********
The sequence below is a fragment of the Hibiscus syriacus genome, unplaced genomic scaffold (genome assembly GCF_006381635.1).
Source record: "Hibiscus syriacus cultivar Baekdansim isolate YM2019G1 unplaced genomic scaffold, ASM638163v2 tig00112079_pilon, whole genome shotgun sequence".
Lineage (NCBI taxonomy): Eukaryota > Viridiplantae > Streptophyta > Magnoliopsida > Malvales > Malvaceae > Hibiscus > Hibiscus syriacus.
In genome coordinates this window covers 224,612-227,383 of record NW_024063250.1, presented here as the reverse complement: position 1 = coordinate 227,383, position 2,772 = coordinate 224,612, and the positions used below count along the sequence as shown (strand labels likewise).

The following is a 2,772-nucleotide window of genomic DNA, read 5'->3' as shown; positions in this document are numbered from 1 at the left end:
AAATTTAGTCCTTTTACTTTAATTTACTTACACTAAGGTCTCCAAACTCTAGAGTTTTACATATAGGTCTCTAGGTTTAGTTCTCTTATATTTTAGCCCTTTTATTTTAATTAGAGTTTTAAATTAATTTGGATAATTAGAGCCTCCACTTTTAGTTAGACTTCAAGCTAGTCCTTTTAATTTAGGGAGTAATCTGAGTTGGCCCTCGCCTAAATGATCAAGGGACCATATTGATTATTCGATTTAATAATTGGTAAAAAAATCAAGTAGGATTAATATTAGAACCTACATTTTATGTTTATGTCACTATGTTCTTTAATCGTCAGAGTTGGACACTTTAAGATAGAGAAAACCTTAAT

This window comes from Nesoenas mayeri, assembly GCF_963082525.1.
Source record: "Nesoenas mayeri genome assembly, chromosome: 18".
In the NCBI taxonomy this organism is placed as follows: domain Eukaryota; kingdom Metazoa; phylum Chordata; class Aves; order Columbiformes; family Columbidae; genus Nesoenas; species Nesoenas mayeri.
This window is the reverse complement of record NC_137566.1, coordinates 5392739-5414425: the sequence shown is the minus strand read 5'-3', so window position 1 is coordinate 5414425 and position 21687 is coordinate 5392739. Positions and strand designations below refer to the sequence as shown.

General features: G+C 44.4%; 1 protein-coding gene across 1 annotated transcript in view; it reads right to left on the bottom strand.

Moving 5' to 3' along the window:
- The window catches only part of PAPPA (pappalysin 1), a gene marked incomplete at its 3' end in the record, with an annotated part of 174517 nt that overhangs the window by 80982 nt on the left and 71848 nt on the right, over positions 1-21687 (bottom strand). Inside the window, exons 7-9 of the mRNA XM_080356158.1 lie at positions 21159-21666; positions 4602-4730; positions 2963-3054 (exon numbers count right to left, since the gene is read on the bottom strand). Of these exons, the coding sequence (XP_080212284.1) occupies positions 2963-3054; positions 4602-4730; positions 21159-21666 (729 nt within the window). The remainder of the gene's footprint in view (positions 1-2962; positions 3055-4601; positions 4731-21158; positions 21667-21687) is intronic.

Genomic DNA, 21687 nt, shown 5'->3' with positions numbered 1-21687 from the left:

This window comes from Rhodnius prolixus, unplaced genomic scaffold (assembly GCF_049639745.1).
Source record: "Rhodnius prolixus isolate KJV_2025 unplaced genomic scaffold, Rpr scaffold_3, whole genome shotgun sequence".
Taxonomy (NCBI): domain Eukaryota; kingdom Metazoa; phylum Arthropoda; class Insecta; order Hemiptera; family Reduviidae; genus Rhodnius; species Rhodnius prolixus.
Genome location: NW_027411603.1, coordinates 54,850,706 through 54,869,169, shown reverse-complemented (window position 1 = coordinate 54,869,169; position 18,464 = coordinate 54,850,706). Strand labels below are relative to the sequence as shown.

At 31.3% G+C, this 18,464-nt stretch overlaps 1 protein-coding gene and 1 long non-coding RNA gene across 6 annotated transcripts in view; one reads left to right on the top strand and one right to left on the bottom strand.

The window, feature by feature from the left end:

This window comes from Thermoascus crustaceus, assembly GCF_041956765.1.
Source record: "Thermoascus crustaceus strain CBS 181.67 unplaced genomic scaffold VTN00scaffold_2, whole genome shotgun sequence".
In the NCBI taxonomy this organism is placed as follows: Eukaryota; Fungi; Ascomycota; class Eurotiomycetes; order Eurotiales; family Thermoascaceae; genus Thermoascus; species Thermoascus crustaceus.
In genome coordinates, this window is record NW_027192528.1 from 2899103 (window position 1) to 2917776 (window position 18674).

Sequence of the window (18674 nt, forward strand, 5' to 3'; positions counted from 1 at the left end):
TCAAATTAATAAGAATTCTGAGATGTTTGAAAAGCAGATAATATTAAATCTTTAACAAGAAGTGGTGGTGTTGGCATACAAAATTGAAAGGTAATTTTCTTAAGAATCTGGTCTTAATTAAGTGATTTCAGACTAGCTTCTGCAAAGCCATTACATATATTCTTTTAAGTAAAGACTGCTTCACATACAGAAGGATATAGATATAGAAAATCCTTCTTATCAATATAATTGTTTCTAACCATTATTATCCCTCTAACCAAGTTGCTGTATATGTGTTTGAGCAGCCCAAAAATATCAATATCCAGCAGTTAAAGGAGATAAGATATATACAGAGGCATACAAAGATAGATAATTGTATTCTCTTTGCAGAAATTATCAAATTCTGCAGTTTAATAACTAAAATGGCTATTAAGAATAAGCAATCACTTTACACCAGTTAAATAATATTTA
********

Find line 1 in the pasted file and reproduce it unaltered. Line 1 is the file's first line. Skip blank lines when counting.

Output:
The sequence below is a fragment of the Hibiscus syriacus genome, unplaced genomic scaffold (genome assembly GCF_006381635.1).